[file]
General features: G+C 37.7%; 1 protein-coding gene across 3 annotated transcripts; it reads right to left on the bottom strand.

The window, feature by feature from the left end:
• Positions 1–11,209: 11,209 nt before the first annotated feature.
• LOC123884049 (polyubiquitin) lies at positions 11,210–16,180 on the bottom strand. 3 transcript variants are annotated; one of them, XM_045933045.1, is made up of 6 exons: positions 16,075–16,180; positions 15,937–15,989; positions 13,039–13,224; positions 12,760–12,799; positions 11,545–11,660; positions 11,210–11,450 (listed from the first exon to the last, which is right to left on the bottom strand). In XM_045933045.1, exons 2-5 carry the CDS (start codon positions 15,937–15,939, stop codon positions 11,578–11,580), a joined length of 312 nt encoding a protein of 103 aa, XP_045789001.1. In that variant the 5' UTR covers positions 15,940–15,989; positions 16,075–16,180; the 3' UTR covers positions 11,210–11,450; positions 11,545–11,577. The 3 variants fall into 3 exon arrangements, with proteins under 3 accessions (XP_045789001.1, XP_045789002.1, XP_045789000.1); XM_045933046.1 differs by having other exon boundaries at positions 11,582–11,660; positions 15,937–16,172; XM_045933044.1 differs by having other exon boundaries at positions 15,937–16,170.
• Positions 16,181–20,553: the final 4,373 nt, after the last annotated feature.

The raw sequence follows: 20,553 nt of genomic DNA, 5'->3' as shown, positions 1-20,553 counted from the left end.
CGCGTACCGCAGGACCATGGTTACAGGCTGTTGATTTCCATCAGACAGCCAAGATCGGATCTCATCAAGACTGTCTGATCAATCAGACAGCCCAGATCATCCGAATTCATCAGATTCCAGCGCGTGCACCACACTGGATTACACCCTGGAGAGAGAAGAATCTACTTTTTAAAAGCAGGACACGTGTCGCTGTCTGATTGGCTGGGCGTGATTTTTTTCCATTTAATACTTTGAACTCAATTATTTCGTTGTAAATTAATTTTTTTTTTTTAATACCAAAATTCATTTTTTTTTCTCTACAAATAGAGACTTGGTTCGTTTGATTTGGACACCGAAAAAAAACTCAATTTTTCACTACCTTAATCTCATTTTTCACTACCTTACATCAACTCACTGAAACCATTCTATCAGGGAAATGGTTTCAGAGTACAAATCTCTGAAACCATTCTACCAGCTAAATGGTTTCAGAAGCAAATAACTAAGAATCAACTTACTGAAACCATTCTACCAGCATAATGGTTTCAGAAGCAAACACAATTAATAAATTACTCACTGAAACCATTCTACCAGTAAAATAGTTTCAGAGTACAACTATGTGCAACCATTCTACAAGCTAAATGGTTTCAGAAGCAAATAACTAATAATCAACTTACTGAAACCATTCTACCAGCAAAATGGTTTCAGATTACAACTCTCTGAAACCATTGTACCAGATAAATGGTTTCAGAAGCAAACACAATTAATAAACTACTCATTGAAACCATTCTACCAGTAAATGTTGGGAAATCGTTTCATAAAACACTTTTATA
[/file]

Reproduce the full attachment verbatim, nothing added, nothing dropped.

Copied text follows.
General features: G+C 37.7%; 1 protein-coding gene across 3 annotated transcripts; it reads right to left on the bottom strand.

The window, feature by feature from the left end:
• Positions 1–11,209: 11,209 nt before the first annotated feature.
• LOC123884049 (polyubiquitin) lies at positions 11,210–16,180 on the bottom strand. 3 transcript variants are annotated; one of them, XM_045933045.1, is made up of 6 exons: positions 16,075–16,180; positions 15,937–15,989; positions 13,039–13,224; positions 12,760–12,799; positions 11,545–11,660; positions 11,210–11,450 (listed from the first exon to the last, which is right to left on the bottom strand). In XM_045933045.1, exons 2-5 carry the CDS (start codon positions 15,937–15,939, stop codon positions 11,578–11,580), a joined length of 312 nt encoding a protein of 103 aa, XP_045789001.1. In that variant the 5' UTR covers positions 15,940–15,989; positions 16,075–16,180; the 3' UTR covers positions 11,210–11,450; positions 11,545–11,577. The 3 variants fall into 3 exon arrangements, with proteins under 3 accessions (XP_045789001.1, XP_045789002.1, XP_045789000.1); XM_045933046.1 differs by having other exon boundaries at positions 11,582–11,660; positions 15,937–16,172; XM_045933044.1 differs by having other exon boundaries at positions 15,937–16,170.
• Positions 16,181–20,553: the final 4,373 nt, after the last annotated feature.

The raw sequence follows: 20,553 nt of genomic DNA, 5'->3' as shown, positions 1-20,553 counted from the left end.
CGCGTACCGCAGGACCATGGTTACAGGCTGTTGATTTCCATCAGACAGCCAAGATCGGATCTCATCAAGACTGTCTGATCAATCAGACAGCCCAGATCATCCGAATTCATCAGATTCCAGCGCGTGCACCACACTGGATTACACCCTGGAGAGAGAAGAATCTACTTTTTAAAAGCAGGACACGTGTCGCTGTCTGATTGGCTGGGCGTGATTTTTTTCCATTTAATACTTTGAACTCAATTATTTCGTTGTAAATTAATTTTTTTTTTTTAATACCAAAATTCATTTTTTTTTCTCTACAAATAGAGACTTGGTTCGTTTGATTTGGACACCGAAAAAAAACTCAATTTTTCACTACCTTAATCTCATTTTTCACTACCTTACATCAACTCACTGAAACCATTCTATCAGGGAAATGGTTTCAGAGTACAAATCTCTGAAACCATTCTACCAGCTAAATGGTTTCAGAAGCAAATAACTAAGAATCAACTTACTGAAACCATTCTACCAGCATAATGGTTTCAGAAGCAAACACAATTAATAAATTACTCACTGAAACCATTCTACCAGTAAAATAGTTTCAGAGTACAACTATGTGCAACCATTCTACAAGCTAAATGGTTTCAGAAGCAAATAACTAATAATCAACTTACTGAAACCATTCTACCAGCAAAATGGTTTCAGATTACAACTCTCTGAAACCATTGTACCAGATAAATGGTTTCAGAAGCAAACACAATTAATAAACTACTCATTGAAACCATTCTACCAGTAAATGTTGGGAAATCGTTTCATAAAACACTTTTATA